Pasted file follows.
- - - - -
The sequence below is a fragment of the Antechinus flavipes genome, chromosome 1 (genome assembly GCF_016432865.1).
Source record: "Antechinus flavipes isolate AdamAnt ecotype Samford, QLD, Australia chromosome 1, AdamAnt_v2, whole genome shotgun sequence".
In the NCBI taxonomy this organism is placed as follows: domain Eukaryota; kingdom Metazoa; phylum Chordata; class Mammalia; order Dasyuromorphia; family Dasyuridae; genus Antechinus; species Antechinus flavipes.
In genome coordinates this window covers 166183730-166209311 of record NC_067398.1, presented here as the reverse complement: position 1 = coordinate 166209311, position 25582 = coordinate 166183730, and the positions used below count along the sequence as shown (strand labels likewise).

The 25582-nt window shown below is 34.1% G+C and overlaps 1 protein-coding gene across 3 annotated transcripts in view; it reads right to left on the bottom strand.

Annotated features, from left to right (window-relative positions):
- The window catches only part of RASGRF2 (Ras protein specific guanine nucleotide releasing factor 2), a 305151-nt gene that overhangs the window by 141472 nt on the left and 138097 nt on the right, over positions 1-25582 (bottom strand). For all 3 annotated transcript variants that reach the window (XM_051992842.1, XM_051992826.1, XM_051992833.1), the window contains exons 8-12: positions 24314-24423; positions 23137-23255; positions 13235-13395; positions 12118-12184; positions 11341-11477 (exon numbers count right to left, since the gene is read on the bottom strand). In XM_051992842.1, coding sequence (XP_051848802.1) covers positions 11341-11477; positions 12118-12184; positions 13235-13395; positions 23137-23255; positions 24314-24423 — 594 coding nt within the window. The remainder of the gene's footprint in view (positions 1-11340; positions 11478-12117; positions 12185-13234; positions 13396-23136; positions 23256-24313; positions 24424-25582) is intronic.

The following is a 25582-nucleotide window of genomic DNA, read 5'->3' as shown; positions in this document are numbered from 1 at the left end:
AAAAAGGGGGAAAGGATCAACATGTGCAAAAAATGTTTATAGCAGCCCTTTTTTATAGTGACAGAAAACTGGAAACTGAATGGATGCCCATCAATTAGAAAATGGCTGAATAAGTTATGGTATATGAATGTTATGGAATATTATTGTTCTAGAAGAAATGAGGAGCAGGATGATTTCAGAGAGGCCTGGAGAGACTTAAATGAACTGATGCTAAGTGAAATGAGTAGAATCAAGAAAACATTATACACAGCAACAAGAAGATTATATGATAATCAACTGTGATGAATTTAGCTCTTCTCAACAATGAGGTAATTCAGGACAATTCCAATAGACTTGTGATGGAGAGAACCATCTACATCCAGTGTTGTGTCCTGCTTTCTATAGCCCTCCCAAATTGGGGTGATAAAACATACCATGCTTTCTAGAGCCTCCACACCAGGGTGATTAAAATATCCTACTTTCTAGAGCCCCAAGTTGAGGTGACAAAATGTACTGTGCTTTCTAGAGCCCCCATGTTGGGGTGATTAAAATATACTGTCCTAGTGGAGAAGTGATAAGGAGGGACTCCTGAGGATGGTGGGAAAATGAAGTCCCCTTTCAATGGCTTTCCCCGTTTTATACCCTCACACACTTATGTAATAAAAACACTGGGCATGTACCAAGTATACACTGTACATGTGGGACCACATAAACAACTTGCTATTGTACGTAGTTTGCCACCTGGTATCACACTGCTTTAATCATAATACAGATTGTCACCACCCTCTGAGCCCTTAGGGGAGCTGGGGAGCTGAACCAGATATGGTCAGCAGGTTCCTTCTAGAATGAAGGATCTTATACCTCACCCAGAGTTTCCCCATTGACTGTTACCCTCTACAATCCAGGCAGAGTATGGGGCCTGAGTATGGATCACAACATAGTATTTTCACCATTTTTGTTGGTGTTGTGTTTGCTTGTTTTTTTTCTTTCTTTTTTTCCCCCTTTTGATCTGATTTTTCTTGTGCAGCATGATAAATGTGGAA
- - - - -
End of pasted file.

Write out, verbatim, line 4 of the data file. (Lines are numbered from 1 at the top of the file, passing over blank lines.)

In genome coordinates this window covers 166183730-166209311 of record NC_067398.1, presented here as the reverse complement: position 1 = coordinate 166209311, position 25582 = coordinate 166183730, and the positions used below count along the sequence as shown (strand labels likewise).